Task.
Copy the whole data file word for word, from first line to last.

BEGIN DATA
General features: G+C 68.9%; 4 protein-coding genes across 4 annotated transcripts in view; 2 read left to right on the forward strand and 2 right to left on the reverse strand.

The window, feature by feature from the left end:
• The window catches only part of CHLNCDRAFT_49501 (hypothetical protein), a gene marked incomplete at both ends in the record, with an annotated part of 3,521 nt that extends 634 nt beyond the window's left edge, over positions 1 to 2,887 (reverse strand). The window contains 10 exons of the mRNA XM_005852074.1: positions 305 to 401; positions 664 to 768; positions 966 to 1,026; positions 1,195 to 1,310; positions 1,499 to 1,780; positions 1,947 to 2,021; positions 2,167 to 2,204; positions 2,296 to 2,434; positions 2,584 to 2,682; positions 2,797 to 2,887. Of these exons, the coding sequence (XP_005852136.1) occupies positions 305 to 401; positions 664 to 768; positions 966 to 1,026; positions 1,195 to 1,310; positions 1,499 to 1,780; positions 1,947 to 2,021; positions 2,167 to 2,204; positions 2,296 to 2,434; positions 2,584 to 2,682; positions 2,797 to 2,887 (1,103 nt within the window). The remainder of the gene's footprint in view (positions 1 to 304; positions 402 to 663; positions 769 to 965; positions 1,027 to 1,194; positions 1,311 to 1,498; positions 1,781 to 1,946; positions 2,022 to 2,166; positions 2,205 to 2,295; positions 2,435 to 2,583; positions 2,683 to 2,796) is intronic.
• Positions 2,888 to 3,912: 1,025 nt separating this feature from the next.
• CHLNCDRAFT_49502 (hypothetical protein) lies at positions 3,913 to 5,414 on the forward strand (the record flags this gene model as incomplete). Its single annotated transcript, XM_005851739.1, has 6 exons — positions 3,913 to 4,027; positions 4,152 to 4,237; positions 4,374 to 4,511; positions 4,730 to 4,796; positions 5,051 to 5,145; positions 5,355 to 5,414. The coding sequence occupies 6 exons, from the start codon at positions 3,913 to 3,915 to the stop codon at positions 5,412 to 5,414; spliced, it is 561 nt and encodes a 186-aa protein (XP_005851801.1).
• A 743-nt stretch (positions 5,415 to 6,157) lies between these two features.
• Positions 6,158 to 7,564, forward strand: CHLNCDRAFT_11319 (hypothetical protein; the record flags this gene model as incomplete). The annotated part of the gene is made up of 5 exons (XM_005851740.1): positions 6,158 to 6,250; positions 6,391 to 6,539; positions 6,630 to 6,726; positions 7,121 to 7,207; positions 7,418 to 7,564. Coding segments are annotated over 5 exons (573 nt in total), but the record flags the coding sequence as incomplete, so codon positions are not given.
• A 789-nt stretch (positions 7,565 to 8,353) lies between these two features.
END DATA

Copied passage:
General features: G+C 68.9%; 4 protein-coding genes across 4 annotated transcripts in view; 2 read left to right on the forward strand and 2 right to left on the reverse strand.

The window, feature by feature from the left end:
• The window catches only part of CHLNCDRAFT_49501 (hypothetical protein), a gene marked incomplete at both ends in the record, with an annotated part of 3,521 nt that extends 634 nt beyond the window's left edge, over positions 1 to 2,887 (reverse strand). The window contains 10 exons of the mRNA XM_005852074.1: positions 305 to 401; positions 664 to 768; positions 966 to 1,026; positions 1,195 to 1,310; positions 1,499 to 1,780; positions 1,947 to 2,021; positions 2,167 to 2,204; positions 2,296 to 2,434; positions 2,584 to 2,682; positions 2,797 to 2,887. Of these exons, the coding sequence (XP_005852136.1) occupies positions 305 to 401; positions 664 to 768; positions 966 to 1,026; positions 1,195 to 1,310; positions 1,499 to 1,780; positions 1,947 to 2,021; positions 2,167 to 2,204; positions 2,296 to 2,434; positions 2,584 to 2,682; positions 2,797 to 2,887 (1,103 nt within the window). The remainder of the gene's footprint in view (positions 1 to 304; positions 402 to 663; positions 769 to 965; positions 1,027 to 1,194; positions 1,311 to 1,498; positions 1,781 to 1,946; positions 2,022 to 2,166; positions 2,205 to 2,295; positions 2,435 to 2,583; positions 2,683 to 2,796) is intronic.
• Positions 2,888 to 3,912: 1,025 nt separating this feature from the next.
• CHLNCDRAFT_49502 (hypothetical protein) lies at positions 3,913 to 5,414 on the forward strand (the record flags this gene model as incomplete). Its single annotated transcript, XM_005851739.1, has 6 exons — positions 3,913 to 4,027; positions 4,152 to 4,237; positions 4,374 to 4,511; positions 4,730 to 4,796; positions 5,051 to 5,145; positions 5,355 to 5,414. The coding sequence occupies 6 exons, from the start codon at positions 3,913 to 3,915 to the stop codon at positions 5,412 to 5,414; spliced, it is 561 nt and encodes a 186-aa protein (XP_005851801.1).
• A 743-nt stretch (positions 5,415 to 6,157) lies between these two features.
• Positions 6,158 to 7,564, forward strand: CHLNCDRAFT_11319 (hypothetical protein; the record flags this gene model as incomplete). The annotated part of the gene is made up of 5 exons (XM_005851740.1): positions 6,158 to 6,250; positions 6,391 to 6,539; positions 6,630 to 6,726; positions 7,121 to 7,207; positions 7,418 to 7,564. Coding segments are annotated over 5 exons (573 nt in total), but the record flags the coding sequence as incomplete, so codon positions are not given.
• A 789-nt stretch (positions 7,565 to 8,353) lies between these two features.